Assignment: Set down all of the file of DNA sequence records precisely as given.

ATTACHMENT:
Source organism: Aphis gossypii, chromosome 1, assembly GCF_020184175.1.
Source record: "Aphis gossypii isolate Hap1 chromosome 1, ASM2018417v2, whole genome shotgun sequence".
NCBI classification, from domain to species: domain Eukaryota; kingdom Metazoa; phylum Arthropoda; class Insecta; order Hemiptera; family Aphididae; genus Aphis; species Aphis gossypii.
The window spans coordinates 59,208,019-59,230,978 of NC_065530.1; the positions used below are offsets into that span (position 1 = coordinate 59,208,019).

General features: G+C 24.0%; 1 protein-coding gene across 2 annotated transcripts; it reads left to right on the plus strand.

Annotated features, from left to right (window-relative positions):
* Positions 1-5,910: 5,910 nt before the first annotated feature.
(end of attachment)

Source organism: Aphis gossypii, chromosome 1, assembly GCF_020184175.1.
Source record: "Aphis gossypii isolate Hap1 chromosome 1, ASM2018417v2, whole genome shotgun sequence".
NCBI classification, from domain to species: domain Eukaryota; kingdom Metazoa; phylum Arthropoda; class Insecta; order Hemiptera; family Aphididae; genus Aphis; species Aphis gossypii.
The window spans coordinates 59,208,019-59,230,978 of NC_065530.1; the positions used below are offsets into that span (position 1 = coordinate 59,208,019).

General features: G+C 24.0%; 1 protein-coding gene across 2 annotated transcripts; it reads left to right on the plus strand.

Annotated features, from left to right (window-relative positions):
* Positions 1-5,910: 5,910 nt before the first annotated feature.